Since there’s plenty of options to choose from, we’re giving Nature’s Gift 4 out of 5 in this category.
This is a supermarket food, so the price is fairly reasonable. However, we find the packages are very small, especially if you’re trying to feed a large dog or several pups at once.
For example, most of their kibble is only available in bags up to 2.5 kg, with some recipes coming in 5 kg bags. This is enough for a small dog, but you’ll have to buy several bags at once to feed a larger one. If you look for the brand online, you might be able to find some bundle deals to save even more.
When compared with Ziwi Peak, which is one of our top dog food brands in Australia, Nature's Gift is more affordable. However, considering the quality of ingredients and the protein content found in Ziwi Peak, it can be given in small portions, and you can also add them to your dog's raw meal, so you don't have to buy several bags.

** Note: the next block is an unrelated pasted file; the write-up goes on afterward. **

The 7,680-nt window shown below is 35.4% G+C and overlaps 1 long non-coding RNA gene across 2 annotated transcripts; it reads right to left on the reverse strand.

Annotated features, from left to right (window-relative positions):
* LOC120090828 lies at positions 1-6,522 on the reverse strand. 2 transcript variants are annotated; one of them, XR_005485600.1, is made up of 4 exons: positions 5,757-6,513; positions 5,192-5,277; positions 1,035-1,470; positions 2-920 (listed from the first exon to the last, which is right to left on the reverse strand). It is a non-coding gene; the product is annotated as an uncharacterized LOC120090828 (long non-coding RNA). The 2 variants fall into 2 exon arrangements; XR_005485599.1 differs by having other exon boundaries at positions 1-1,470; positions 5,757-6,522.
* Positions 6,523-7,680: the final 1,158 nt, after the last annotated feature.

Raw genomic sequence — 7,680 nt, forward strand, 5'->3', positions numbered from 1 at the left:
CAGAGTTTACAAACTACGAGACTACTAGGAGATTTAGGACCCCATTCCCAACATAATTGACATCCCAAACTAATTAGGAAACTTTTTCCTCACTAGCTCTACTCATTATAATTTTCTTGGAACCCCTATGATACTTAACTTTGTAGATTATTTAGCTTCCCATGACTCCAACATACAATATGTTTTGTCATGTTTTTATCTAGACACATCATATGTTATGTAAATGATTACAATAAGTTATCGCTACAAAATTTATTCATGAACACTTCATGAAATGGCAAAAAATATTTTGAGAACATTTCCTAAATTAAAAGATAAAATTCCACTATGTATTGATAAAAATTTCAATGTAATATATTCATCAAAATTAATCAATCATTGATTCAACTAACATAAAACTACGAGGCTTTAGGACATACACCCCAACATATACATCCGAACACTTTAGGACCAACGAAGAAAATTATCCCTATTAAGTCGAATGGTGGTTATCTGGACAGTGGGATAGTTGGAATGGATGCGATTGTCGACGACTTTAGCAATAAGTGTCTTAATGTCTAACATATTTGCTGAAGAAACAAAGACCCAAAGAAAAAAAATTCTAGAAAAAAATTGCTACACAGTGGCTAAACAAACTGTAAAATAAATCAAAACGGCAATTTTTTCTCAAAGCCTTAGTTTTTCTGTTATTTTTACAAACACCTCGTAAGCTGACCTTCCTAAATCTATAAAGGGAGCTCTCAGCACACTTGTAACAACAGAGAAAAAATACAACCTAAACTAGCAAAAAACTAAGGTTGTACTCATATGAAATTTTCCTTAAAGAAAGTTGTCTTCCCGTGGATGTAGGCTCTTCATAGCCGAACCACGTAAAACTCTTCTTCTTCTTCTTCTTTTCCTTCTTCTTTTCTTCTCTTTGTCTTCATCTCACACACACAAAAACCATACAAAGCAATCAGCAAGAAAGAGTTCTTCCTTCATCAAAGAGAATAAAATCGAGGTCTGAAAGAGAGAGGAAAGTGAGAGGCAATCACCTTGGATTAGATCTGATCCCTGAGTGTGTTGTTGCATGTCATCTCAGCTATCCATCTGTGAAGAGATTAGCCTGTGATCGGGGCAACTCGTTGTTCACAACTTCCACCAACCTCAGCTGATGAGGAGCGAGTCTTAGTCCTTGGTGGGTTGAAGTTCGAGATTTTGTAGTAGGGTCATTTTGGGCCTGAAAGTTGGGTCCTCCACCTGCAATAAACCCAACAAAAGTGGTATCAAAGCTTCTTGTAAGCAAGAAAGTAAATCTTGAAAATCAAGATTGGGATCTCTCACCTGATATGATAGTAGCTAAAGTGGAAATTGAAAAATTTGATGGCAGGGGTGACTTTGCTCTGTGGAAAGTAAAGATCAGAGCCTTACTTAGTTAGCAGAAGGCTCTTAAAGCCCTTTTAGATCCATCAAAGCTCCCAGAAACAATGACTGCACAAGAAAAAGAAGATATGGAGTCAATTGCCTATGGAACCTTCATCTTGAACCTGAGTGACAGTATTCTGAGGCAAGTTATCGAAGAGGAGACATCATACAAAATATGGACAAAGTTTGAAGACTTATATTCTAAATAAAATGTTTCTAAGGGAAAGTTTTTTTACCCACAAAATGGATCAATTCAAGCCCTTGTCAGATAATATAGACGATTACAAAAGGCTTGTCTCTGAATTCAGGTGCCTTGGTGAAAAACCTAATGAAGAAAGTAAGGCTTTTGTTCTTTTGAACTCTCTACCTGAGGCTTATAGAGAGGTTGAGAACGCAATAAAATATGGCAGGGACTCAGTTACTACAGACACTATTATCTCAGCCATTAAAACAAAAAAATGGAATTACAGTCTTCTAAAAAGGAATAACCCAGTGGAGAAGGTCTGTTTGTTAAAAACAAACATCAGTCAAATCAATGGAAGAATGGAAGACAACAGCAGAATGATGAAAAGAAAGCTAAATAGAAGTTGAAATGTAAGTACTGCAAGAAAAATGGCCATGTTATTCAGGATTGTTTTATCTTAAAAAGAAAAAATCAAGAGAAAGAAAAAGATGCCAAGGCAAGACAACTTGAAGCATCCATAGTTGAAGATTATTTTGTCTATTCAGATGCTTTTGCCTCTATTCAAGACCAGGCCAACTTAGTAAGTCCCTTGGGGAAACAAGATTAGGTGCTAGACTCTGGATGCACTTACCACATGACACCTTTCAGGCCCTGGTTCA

Still, the price can be justified by the ingredients. It's recommended if you don't need to buy in bulk, but you can find bundles in stores with a good deal.
Nature’s Gift Puppy Dog Food
After looking at the brand as a whole, it’s important to focus on their puppy options. Since nutrition is so important for younger dogs, we wanted a closer look at their youngster recipes.
Nature’s Gift has only two puppy options: beef and chicken. However, it’s important to notice the chicken option has "meat and meat meal (poultry and beef)" as the first ingredient, meaning that you won’t be able to offer just chicken protein with this food. Both the "chicken" and beef recipe are identical, except for that ingredient.
In general, the composition looks fairly similar to that of the adult recipes: the first ingredient is animal protein, followed by "wholegrain cereals", "vegetables", "cereal meal" and "vegetable meal".
Considering those first five ingredients, this is a very cereal-heavy recipe. Again, while wheat, sorghum, barley and rice can be part of a balanced diet, they shouldn’t be in such a high percentage.